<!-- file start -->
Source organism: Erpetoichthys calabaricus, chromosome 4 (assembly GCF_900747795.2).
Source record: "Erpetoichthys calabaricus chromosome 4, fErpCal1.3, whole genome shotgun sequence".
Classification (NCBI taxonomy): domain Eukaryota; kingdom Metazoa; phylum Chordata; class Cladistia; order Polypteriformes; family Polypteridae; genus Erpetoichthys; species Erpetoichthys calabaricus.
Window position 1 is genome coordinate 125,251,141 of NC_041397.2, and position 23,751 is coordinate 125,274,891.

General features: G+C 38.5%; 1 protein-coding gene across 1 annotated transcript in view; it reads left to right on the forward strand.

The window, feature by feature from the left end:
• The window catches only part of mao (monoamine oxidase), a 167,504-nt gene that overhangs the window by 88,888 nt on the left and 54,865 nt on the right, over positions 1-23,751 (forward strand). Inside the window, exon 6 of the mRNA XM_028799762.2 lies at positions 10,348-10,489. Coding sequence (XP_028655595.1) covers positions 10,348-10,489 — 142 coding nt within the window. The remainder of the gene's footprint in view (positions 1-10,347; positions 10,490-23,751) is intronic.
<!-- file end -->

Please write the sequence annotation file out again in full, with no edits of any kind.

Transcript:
Source organism: Erpetoichthys calabaricus, chromosome 4 (assembly GCF_900747795.2).
Source record: "Erpetoichthys calabaricus chromosome 4, fErpCal1.3, whole genome shotgun sequence".
Classification (NCBI taxonomy): domain Eukaryota; kingdom Metazoa; phylum Chordata; class Cladistia; order Polypteriformes; family Polypteridae; genus Erpetoichthys; species Erpetoichthys calabaricus.
Window position 1 is genome coordinate 125,251,141 of NC_041397.2, and position 23,751 is coordinate 125,274,891.

General features: G+C 38.5%; 1 protein-coding gene across 1 annotated transcript in view; it reads left to right on the forward strand.

The window, feature by feature from the left end:
• The window catches only part of mao (monoamine oxidase), a 167,504-nt gene that overhangs the window by 88,888 nt on the left and 54,865 nt on the right, over positions 1-23,751 (forward strand). Inside the window, exon 6 of the mRNA XM_028799762.2 lies at positions 10,348-10,489. Coding sequence (XP_028655595.1) covers positions 10,348-10,489 — 142 coding nt within the window. The remainder of the gene's footprint in view (positions 1-10,347; positions 10,490-23,751) is intronic.